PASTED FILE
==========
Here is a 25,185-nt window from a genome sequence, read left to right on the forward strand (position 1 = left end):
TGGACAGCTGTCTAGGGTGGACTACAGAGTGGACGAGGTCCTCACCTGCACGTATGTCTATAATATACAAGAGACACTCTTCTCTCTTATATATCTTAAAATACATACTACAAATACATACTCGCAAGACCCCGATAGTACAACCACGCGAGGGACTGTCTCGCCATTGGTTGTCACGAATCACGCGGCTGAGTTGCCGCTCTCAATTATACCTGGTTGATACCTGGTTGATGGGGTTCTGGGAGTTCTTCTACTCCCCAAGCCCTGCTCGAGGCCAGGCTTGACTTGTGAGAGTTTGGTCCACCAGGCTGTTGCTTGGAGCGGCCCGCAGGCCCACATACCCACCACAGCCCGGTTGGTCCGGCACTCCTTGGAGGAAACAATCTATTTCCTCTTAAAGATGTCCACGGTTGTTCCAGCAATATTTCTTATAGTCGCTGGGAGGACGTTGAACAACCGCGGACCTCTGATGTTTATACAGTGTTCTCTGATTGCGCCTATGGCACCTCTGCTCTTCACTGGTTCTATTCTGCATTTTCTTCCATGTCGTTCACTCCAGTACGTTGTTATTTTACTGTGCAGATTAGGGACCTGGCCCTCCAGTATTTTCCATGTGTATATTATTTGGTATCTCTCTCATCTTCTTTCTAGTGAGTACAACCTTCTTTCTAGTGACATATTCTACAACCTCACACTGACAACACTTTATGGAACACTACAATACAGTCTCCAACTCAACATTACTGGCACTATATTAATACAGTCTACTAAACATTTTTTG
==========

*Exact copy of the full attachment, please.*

Here is a 25,185-nt window from a genome sequence, read left to right on the forward strand (position 1 = left end):
TGGACAGCTGTCTAGGGTGGACTACAGAGTGGACGAGGTCCTCACCTGCACGTATGTCTATAATATACAAGAGACACTCTTCTCTCTTATATATCTTAAAATACATACTACAAATACATACTCGCAAGACCCCGATAGTACAACCACGCGAGGGACTGTCTCGCCATTGGTTGTCACGAATCACGCGGCTGAGTTGCCGCTCTCAATTATACCTGGTTGATACCTGGTTGATGGGGTTCTGGGAGTTCTTCTACTCCCCAAGCCCTGCTCGAGGCCAGGCTTGACTTGTGAGAGTTTGGTCCACCAGGCTGTTGCTTGGAGCGGCCCGCAGGCCCACATACCCACCACAGCCCGGTTGGTCCGGCACTCCTTGGAGGAAACAATCTATTTCCTCTTAAAGATGTCCACGGTTGTTCCAGCAATATTTCTTATAGTCGCTGGGAGGACGTTGAACAACCGCGGACCTCTGATGTTTATACAGTGTTCTCTGATTGCGCCTATGGCACCTCTGCTCTTCACTGGTTCTATTCTGCATTTTCTTCCATGTCGTTCACTCCAGTACGTTGTTATTTTACTGTGCAGATTAGGGACCTGGCCCTCCAGTATTTTCCATGTGTATATTATTTGGTATCTCTCTCATCTTCTTTCTAGTGAGTACAACCTTCTTTCTAGTGACATATTCTACAACCTCACACTGACAACACTTTATGGAACACTACAATACAGTCTCCAACTCAACATTACTGGCACTATATTAATACAGTCTACTAAACATTTTTTG